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GERARD F. FOX

1923–2008


Elected in 1976


“For contributions in structural theory with innovative elements of construction practice in building bridges.”


BY WAI-FAH CHEN AND JOHN M. KULICKI


GERARD F. FOX, an internationally recognized leader in long-span bridge design, died December 12, 2008. He was born in 1923 and graduated from LaSalle Academy.

He served three years in the Army Air Corps during World War II at Eglin Air Force Base in Florida, where he worked on a research project to develop bomb sights. After the war he attended Cornell University and graduated with distinction in civil engineering in 1948.

A licensed professional engineer, Fox was a bridge designer at Howard Needles Tammen & Bergendoff (HNTB) for 40 years, retiring in 1988, having been a partner for 21 years, responsible for bridge projects firm-wide. Prior to becoming a partner, he was chief structural engineer in the New York City Office of HNTB, directing structural design, detailing, and the preparation of plans and specifications for bridges and related structures.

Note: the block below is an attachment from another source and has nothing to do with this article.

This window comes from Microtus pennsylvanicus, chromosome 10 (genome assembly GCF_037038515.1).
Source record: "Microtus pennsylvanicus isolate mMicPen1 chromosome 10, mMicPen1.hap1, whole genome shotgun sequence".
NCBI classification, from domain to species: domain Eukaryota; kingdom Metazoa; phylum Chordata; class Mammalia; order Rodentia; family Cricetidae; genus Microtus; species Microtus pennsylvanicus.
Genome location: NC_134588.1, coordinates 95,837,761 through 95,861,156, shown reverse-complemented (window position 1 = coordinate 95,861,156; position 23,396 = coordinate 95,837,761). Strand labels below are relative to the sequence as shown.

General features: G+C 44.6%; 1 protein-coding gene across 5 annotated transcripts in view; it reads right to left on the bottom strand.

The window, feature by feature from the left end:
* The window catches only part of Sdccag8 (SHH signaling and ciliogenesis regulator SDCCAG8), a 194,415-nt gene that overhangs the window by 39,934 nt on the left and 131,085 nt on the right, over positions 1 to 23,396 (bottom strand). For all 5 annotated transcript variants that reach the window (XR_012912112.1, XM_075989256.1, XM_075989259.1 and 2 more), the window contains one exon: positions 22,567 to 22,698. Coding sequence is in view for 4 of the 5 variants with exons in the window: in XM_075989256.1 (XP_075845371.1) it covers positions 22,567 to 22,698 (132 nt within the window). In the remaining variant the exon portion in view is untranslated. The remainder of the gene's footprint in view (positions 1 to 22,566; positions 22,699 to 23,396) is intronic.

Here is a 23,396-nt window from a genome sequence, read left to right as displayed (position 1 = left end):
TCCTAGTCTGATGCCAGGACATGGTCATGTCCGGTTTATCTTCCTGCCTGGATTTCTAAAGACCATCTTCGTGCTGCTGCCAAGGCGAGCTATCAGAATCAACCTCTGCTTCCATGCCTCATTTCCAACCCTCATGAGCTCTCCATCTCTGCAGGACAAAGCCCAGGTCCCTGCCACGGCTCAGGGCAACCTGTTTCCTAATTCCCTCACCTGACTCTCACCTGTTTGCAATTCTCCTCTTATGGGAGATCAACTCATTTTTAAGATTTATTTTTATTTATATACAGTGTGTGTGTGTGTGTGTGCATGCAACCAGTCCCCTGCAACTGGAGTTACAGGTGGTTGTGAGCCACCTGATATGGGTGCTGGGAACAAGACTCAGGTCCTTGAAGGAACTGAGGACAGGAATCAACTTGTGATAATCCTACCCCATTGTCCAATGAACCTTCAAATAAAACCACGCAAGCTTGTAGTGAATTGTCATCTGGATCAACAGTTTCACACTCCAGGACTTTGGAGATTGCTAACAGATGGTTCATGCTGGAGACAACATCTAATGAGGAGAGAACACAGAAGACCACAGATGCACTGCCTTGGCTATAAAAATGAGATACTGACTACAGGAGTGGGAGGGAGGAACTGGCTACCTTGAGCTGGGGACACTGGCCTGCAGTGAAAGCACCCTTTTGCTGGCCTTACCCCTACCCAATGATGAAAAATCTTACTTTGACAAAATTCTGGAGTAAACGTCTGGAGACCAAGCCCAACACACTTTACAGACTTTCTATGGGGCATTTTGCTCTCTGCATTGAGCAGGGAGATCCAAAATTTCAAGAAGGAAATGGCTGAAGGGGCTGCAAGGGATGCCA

Fox was in charge of the design of the longest segmental concrete cable-stayed bridge in North America—the Dames Point Bridge in Jacksonville, Florida, originally designed in both concrete and steel, with a center span of 1,300 feet, and the Rio Niteroi Bridge in Brazil, with a record steel box girder span of 984 feet. Both were awarded the American Consulting Engineers Council Grand Conceptor Award.



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